For the first time, we carry out an airborne gravity survey and we collect new land gravity data over the islands of Tahiti and Moorea in French Polynesia located in the South Pacific Ocean. The new land gravity data are registered with GPS-derived coordinates, network-adjusted and outlier-edited, resulting in a mean standard error of 17 μGal. A crossover analysis of the airborne gravity data indicates a mean gravity accuracy of 1.7 mGal. New marine gravity around the two islands is derived from Geosat/GM, ERS-1/GM, Jason-1/GM, and Cryosat-2 altimeter data. A new 1-s digital topography model is constructed and is used to compute the topographic gravitational effects. To use EGM08 over Tahiti and Moorea, the optimal degree of spherical harmonic expansion is 1500. The fusion of the gravity datasets is made by the band-limited least-squares collocation, which best integrates datasets of different accuracies and spatial resolutions. The new high-resolution gravity and geoid grids are constructed on a 9-s grid. Assessments of the grids by measurements of ground gravity and geometric geoidal height result in RMS differences of 0.9 mGal and 0.4 cm, respectively. The geoid model allows 1-cm orthometric height determination by GPS and Lidar and yields a consistent height datum for Tahiti and Moorea. The new Bouguer anomalies show gravity highs and lows in the centers and land-sea zones of the two islands, allowing further studies of the density structure and volcanism in the region.
NASA Astrophysics Data System (ADS)
Chamindu Deepagoda, T. K. K.; Jones, Scott B.; Tuller, Markus; de Jonge, Lis Wollesen; Kawamoto, Ken; Komatsu, Toshiko; Moldrup, Per
2014-08-01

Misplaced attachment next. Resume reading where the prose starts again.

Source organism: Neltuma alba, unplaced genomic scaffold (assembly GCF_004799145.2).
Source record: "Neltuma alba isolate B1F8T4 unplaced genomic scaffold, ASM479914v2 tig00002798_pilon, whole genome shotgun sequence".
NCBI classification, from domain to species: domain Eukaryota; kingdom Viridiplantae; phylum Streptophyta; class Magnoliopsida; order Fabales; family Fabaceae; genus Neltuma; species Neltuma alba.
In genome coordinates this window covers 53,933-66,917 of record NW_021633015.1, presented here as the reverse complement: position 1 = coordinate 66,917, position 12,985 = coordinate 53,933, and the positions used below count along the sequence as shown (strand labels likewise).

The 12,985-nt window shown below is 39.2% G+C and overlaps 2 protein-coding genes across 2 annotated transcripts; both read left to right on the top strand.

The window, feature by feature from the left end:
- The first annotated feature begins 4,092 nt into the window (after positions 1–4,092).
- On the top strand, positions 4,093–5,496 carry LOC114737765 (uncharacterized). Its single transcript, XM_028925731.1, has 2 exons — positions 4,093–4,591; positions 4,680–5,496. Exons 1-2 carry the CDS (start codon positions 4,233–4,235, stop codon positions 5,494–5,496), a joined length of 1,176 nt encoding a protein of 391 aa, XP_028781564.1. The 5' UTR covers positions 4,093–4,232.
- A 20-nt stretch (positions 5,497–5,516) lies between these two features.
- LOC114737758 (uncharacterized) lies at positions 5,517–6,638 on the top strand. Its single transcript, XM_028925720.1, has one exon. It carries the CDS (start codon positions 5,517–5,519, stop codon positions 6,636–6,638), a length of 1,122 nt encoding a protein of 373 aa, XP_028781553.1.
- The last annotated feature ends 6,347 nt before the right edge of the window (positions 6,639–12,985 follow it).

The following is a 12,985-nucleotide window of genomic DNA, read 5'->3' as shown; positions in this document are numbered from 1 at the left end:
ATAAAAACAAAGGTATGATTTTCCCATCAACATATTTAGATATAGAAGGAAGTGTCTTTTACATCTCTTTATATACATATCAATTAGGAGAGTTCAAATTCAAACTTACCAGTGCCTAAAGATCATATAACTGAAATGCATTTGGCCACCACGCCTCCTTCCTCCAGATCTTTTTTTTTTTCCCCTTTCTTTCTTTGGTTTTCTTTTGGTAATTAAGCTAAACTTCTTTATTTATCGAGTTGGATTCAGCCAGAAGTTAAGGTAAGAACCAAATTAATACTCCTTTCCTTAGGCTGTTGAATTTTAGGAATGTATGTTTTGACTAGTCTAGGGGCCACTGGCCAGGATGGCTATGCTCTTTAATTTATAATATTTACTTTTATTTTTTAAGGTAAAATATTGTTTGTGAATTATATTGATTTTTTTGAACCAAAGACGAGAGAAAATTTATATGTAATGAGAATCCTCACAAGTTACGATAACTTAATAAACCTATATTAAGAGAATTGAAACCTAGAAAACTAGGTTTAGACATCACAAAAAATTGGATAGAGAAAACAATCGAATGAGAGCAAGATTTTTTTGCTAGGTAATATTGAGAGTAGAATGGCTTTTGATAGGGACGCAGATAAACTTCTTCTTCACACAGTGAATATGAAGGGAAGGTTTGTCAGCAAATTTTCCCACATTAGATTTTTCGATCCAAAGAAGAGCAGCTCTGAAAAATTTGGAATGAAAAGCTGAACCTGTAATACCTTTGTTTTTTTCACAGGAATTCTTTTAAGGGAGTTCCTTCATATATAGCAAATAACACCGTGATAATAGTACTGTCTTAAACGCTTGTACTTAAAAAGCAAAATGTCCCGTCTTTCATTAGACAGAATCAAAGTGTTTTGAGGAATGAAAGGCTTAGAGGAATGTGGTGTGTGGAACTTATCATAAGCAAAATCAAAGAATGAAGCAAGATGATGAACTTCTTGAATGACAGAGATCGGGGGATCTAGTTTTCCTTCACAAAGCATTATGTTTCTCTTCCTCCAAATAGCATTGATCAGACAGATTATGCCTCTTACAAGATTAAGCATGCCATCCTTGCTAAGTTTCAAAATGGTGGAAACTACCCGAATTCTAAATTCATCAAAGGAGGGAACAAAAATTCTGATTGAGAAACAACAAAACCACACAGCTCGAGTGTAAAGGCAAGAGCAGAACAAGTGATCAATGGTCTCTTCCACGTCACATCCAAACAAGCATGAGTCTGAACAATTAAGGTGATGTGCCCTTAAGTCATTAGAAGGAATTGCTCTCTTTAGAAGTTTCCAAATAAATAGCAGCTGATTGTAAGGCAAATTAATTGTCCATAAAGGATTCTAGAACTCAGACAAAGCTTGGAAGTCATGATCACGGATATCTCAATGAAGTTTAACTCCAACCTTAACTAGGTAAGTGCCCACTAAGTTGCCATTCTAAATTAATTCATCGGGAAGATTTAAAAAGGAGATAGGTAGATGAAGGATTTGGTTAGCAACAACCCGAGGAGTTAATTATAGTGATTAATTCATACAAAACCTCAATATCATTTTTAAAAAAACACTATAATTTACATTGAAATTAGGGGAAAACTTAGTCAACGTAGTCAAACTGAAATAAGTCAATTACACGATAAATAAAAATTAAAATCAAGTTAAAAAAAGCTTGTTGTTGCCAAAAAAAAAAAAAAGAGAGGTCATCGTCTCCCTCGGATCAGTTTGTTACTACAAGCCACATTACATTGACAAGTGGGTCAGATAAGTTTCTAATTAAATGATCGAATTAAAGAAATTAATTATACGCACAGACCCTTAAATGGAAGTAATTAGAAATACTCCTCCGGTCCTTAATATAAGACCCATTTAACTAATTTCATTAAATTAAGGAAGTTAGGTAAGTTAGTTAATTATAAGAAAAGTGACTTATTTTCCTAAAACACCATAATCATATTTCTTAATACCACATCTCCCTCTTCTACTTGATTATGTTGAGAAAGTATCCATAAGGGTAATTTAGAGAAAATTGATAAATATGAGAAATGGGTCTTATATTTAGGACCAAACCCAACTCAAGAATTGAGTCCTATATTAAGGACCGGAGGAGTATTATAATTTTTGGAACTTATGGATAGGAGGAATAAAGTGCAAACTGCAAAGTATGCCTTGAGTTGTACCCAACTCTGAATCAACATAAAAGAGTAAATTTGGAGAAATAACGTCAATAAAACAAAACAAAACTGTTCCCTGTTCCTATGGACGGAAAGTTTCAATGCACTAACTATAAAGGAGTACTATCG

Growing plants to facilitate life in outer space, for example on the International Space Station (ISS) or at planned deep-space human outposts on the Moon or Mars, has received much attention with regard to NASA’s advanced life support system research. With the objective of in situ resource utilization to conserve energy and to limit transport costs, native materials mined on Moon or Mars are of primary interest for plant growth media in a future outpost, while terrestrial porous substrates with optimal growth media characteristics will be useful for onboard plant growth during space missions. Due to limited experimental opportunities and prohibitive costs, liquid and gas behavior in porous substrates under reduced gravity conditions has been less studied and hence remains poorly understood. Based on ground-based measurements, this study examined water retention, oxygen diffusivity and air permeability characteristics of six plant growth substrates for potential applications in space, including two terrestrial analogs for lunar and Martian soils and four particulate substrates widely used in reduced gravity experiments. To simulate reduced gravity water characteristics, the predictions for ground-based measurements (1 - g) were scaled to two reduced gravity conditions, Martian gravity (0.38 - g) and lunar gravity (0.16 - g), following the observations in previous reduced gravity studies. We described the observed gas diffusivity with a recently developed model combined with a new approach that estimates the gas percolation threshold based on the pore size distribution. The model successfully captured measured data for all investigated media and demonstrated the implications of the poorly-understood shift in gas percolation threshold with improved gas percolation in reduced gravity. Finally, using a substrate-structure parameter related to the gaseous phase, we adequately described the air permeability under reduced gravity conditions.